On Thursday, March 11, 2010, the Ninth Circuit Court of Appeals, which is the most liberal court in the history of the United States, upheld as constitutional the phrase, “One Nation Under God,” found in the Pledge of Allegiance, as well as the phrase, “In God We Trust” on our currency. The Ninth Circuit rejected two legal challenges by the rabid atheist, Michael Newdow.
Newdow is the same atheist that sued over the Pledge of Allegiance in 2002 and won his case at the 9th Circuit at that time, only to have the Supreme Court in 2004 tell him he lacked legal standing to file the suit, as he did not have custody of his daughter for whom he was filing the suit.
In this recent case, Newdow was making the claim that the phrase, “One Nation Under God,” disrespected his own religious beliefs. Yet, the 9th Circuit rejected his suit this time. The Pledge is constitutional," said Judge Carlos Bea, who wrote the majority decision. Bea said, "The Pledge of Allegiance serves to unite our vast nation through the proud recitation of some of the ideals upon which our Republic was founded."
When the 9th Circuit of Appeals, which is the most frequently overturned circuit court in our nation’s history, a court that has been overturned by the US Supreme Court several times in one day, actually upholds references to God as constitutional, it gives more credence to the fact that our Constitution is not a living document.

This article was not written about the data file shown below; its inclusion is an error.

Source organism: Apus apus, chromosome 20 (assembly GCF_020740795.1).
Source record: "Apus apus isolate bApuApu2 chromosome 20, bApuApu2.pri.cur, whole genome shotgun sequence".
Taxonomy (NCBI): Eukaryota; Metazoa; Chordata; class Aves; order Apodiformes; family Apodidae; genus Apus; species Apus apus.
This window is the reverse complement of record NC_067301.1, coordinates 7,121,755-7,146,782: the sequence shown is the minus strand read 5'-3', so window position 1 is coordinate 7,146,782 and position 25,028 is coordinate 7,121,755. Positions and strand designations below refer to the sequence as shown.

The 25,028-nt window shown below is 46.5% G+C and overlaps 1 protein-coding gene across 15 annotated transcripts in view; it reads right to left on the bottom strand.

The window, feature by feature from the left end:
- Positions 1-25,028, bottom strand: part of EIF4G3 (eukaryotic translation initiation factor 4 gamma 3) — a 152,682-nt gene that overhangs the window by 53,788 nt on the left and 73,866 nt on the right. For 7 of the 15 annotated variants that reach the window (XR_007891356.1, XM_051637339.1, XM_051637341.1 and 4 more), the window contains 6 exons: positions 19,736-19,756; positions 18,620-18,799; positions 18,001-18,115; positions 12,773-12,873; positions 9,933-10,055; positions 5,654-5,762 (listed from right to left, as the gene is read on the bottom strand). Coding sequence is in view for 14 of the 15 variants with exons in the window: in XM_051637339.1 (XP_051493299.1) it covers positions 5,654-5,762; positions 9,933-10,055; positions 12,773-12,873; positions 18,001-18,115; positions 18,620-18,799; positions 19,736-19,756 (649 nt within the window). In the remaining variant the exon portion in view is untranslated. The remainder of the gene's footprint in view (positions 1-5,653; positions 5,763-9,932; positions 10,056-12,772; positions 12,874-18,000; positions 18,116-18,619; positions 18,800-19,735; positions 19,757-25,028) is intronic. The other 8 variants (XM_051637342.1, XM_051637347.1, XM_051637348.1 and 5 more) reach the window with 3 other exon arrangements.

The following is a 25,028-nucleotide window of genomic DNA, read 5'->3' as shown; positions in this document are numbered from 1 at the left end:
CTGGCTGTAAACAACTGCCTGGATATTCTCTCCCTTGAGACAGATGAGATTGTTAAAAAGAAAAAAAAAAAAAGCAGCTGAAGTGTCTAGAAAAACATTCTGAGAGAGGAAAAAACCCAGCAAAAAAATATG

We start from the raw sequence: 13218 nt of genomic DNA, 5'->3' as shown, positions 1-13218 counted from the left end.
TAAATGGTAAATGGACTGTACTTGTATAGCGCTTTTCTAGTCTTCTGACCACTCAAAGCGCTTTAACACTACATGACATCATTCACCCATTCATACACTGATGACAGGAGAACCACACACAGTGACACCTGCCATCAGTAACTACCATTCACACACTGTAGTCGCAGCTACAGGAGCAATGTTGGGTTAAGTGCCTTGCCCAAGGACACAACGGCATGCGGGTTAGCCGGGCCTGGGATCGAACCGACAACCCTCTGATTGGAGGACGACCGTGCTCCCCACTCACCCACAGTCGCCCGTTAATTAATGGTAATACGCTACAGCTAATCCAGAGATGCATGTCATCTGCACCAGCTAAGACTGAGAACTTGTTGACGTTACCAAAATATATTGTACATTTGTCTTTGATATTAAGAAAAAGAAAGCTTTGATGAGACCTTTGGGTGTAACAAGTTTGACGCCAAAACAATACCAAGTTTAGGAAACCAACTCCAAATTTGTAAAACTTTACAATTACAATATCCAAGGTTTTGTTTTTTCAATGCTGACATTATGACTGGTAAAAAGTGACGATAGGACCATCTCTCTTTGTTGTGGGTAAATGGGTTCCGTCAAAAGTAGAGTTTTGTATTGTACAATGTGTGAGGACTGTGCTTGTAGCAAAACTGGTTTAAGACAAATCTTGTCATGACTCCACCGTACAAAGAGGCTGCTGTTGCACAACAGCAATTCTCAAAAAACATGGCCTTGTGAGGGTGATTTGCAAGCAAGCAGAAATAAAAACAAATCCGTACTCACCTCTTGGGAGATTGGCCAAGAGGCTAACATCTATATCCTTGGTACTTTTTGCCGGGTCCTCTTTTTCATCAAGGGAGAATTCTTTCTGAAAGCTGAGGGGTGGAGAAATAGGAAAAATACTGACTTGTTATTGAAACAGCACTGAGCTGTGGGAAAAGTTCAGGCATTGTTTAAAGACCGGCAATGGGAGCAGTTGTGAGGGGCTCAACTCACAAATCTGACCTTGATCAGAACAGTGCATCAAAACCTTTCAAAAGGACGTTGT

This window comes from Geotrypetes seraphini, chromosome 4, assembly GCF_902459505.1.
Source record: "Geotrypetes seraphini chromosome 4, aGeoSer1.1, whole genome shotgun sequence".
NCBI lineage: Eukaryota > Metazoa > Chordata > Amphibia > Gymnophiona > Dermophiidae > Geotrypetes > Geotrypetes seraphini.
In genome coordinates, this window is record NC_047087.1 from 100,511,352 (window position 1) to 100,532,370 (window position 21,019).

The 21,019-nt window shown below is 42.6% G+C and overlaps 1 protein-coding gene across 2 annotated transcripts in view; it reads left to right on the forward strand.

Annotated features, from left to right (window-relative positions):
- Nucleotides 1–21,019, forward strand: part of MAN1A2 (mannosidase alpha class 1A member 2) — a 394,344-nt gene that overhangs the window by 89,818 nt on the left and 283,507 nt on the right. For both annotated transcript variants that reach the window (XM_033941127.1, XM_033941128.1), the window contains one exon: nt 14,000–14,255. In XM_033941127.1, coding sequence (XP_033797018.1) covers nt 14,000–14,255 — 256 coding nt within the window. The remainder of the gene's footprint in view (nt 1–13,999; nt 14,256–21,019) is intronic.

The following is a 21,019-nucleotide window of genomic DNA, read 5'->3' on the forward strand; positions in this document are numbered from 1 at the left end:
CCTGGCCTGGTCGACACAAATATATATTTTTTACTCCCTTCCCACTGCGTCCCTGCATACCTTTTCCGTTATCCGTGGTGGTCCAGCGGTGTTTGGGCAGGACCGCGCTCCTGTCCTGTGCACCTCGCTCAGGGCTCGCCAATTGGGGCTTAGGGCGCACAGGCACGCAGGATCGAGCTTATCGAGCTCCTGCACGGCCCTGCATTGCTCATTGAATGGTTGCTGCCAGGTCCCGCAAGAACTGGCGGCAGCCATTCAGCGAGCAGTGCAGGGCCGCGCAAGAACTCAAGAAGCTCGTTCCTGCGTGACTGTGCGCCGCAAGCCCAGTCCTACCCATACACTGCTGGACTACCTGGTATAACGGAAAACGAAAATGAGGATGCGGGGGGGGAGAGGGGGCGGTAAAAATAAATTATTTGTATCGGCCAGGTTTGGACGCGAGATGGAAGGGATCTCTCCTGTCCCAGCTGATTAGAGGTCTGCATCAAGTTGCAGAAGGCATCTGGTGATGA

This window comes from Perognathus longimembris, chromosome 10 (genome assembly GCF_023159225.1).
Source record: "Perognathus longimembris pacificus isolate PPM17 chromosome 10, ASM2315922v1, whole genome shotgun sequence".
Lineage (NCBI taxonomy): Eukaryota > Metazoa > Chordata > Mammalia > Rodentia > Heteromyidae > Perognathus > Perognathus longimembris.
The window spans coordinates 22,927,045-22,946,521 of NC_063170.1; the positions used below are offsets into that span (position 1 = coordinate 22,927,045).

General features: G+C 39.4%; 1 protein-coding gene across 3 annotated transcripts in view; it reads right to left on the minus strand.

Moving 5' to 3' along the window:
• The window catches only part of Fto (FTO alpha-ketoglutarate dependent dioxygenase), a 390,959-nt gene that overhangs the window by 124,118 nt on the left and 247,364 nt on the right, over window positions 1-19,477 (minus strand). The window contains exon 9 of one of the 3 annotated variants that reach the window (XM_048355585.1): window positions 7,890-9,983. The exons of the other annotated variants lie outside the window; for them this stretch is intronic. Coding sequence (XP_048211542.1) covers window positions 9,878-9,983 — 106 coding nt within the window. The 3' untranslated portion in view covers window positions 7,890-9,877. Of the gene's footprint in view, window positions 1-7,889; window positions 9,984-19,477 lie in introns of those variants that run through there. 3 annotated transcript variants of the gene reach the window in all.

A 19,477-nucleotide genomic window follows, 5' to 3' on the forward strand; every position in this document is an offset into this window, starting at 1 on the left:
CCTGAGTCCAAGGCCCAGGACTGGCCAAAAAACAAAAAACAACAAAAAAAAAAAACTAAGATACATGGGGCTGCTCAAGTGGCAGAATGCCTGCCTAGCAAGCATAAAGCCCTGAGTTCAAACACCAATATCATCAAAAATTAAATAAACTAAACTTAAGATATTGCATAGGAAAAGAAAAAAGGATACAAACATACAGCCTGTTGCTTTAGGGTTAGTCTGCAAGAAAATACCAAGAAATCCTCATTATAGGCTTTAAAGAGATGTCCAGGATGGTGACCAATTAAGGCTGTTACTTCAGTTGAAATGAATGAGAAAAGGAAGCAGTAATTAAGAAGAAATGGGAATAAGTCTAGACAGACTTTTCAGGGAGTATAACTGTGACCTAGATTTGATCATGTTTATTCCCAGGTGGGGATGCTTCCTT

You may recall that in November and December of 2008, I submitted two articles on the topic of the Separation of Church and State to Townhall for the purposes of clarifying just what that phrase truly means, and just what the First Amendment of the Constitution of the United States truly states. In spite of the 9th Circuit’s recent ruling, the errors, falsehoods and misinterpretations of the First Amendment still continue.
Take for example the recent case of Poway United School District of San Diego, California. In January of 2007, math teacher Bradley Johnson was ordered by the school district to remove two patriotic banners from the walls of his classroom as the banners mentioned God. The school district claimed that Johnson’s banner violated the Establishment Clause of the First Amendment.
Some of the phrases on the banners were actually the same phrases recently upheld by the 9th Circuit, like “In God We Trust,” and “One Nation Under God.”
I like how Bradley Johnson’s attorney put it: "Mr. Johnson doesn't proselytize to his students. These banners are patriotic expressions. None of them are from any religious text. None of them are from the Bible or the Koran. They're right out of historic significance. That's the reason why he put them up."
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